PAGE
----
Sail to a greener future – inside the Ecoship project22 August 2016
The Ecoship project, for the designing and building of a cruise vessel that will carry out humanitarian and environmental missions for Japan-based NGO Peace Boat from 2020, has been finalised and initial funding secured, with construction scheduled to commence in April 2017. The ship, which will incorporate ten solar-powered sails, retractable wind generators and hybrid engines, has been touted as the greenest cruise vessel in the world, but could it also viably be the cruise ship of the future?
It is hoped that future generations will look back favourably upon December’s UN climate change summit in Paris, COP21, and recall it as the moment the world finally agreed on a global, legally binding plan to reduce emissions and limit the extent of man-made global warming to less than 2°C above pre-industrial levels. Beyond the headline news, however, the conference of the parties served, as others have, as an opportunity for public and private organisations to discuss the environmental issues facing different sectors and industries. In doing so, a few other historical developments may have started to quietly take form.
The 2020 eco-cruise vision
Shipping, the means of transportation for more than 90% of global trade, took the spotlight at several conference sessions at the Paris talks, where its role in the long-term solution to climate change was discussed. In the wake of the summit, debate is picking up regarding the prospect of a carbon tax for the shipping sector, as has been proposed by the International Monetary Fund and roundly rejected by the International Chamber of Shipping.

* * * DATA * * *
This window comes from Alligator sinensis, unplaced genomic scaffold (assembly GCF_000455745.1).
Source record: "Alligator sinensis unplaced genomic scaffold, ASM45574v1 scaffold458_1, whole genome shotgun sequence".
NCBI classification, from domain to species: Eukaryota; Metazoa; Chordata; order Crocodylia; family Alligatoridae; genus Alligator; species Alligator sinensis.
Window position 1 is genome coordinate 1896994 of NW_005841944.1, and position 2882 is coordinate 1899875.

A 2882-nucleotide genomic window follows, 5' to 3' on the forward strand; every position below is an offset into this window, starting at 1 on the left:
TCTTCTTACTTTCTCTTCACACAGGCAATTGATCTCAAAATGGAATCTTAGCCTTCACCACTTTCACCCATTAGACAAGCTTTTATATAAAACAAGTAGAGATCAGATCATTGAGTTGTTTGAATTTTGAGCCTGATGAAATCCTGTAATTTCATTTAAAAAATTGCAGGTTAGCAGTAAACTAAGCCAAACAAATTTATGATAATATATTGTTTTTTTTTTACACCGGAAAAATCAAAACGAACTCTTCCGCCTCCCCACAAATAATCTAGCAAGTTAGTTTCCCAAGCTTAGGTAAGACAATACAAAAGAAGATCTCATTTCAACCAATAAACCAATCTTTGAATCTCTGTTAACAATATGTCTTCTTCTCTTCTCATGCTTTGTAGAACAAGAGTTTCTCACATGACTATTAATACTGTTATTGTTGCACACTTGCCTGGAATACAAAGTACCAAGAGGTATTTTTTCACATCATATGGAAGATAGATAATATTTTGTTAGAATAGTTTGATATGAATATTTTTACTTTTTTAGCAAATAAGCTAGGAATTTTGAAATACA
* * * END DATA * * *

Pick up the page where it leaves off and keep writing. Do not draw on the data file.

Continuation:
A small but quietly radical project was meanwhile making its mark on COP21. Peace Boat, a Japanese non-profit organisation dedicated to promoting human rights and environmental sustainability through ‘peace voyages’ on a chartered passenger ship, used the summit to announce that it had finalised the design for a new ship that it touted as “the world’s greenest cruise ship”.
A few months later, at Seatrade Cruise Global, the concept moved closer to becoming a reality. It was announced that a memorandum of understanding had been signed with Singapore-based Six Capital to raise $100 million for the construction of the ship in a crowd-funding scheme. The operator also unveiled a timeline for the building of the vessel, with plans to select a shipyard in October or November 2016 and the contract coming into force in April 2017. Construction is set to take place between April 2017 and February 2020, with its maiden journey scheduled for April 2020.
“We are particularly excited to be part of this movement, as it is about what the ship can create – a global movement for people to understand climate change,” Patrick Teng, founder, chief dealer and executive chairman of Six Capital, declared upon the agreement.
The public face of environmental shipping
The Ecoship, as the concept has been dubbed, has been developed by a team of over 30 engineers and experts in shipbuilding and environmental design, and its architectural design is provided by Spanish design firm Oliver Design. It is intended to realise Peace Boat’s vision of a mobile ‘floating village’ that educates, carries out research and hosts green technology exhibitions around the world, incorporating technology that “will minimise environmental impact to an extent that surpasses the current best in practice”. The developers of the 55,000t vessel believe it will provide inspiration and proof-of-concept for eco-conscious cruise operation that could spread to the passenger shipping sector.
“Peace Boat’s 2020 launch of the Ecoship offers a vision for a climate-friendly future and leads the way towards a green cruising model that could impact the wider shipping industry,” says Peace Boat founder and director Yoshioka Tatsuya. “The industry must adapt to the planet’s needs.”
Although the cruise sector’s marine emissions could be described as minimal compared with the thousands of cargo ships, container giants and chemical tankers that ply the world’s maritime trade routes, the organisation hopes that promoting change in the public-facing cruise industry will help shift environmental expectations across the shipping world.